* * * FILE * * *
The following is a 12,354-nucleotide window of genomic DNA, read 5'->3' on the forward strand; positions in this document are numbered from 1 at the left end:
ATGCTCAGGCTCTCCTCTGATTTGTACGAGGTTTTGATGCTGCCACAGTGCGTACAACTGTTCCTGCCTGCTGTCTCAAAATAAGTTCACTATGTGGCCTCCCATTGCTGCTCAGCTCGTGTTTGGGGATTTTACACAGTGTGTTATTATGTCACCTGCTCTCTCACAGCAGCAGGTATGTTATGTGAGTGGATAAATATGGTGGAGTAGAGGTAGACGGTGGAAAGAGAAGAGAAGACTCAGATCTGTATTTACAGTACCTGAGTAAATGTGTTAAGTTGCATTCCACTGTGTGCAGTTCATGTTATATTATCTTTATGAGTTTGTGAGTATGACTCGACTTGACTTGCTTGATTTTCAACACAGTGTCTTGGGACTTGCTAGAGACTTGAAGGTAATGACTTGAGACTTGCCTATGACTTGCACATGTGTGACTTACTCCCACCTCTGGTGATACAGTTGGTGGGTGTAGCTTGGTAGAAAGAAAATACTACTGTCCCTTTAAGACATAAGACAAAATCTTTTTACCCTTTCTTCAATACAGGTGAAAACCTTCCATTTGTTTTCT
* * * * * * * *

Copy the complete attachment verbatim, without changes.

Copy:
The following is a 12,354-nucleotide window of genomic DNA, read 5'->3' on the forward strand; positions in this document are numbered from 1 at the left end:
ATGCTCAGGCTCTCCTCTGATTTGTACGAGGTTTTGATGCTGCCACAGTGCGTACAACTGTTCCTGCCTGCTGTCTCAAAATAAGTTCACTATGTGGCCTCCCATTGCTGCTCAGCTCGTGTTTGGGGATTTTACACAGTGTGTTATTATGTCACCTGCTCTCTCACAGCAGCAGGTATGTTATGTGAGTGGATAAATATGGTGGAGTAGAGGTAGACGGTGGAAAGAGAAGAGAAGACTCAGATCTGTATTTACAGTACCTGAGTAAATGTGTTAAGTTGCATTCCACTGTGTGCAGTTCATGTTATATTATCTTTATGAGTTTGTGAGTATGACTCGACTTGACTTGCTTGATTTTCAACACAGTGTCTTGGGACTTGCTAGAGACTTGAAGGTAATGACTTGAGACTTGCCTATGACTTGCACATGTGTGACTTACTCCCACCTCTGGTGATACAGTTGGTGGGTGTAGCTTGGTAGAAAGAAAATACTACTGTCCCTTTAAGACATAAGACAAAATCTTTTTACCCTTTCTTCAATACAGGTGAAAACCTTCCATTTGTTTTCT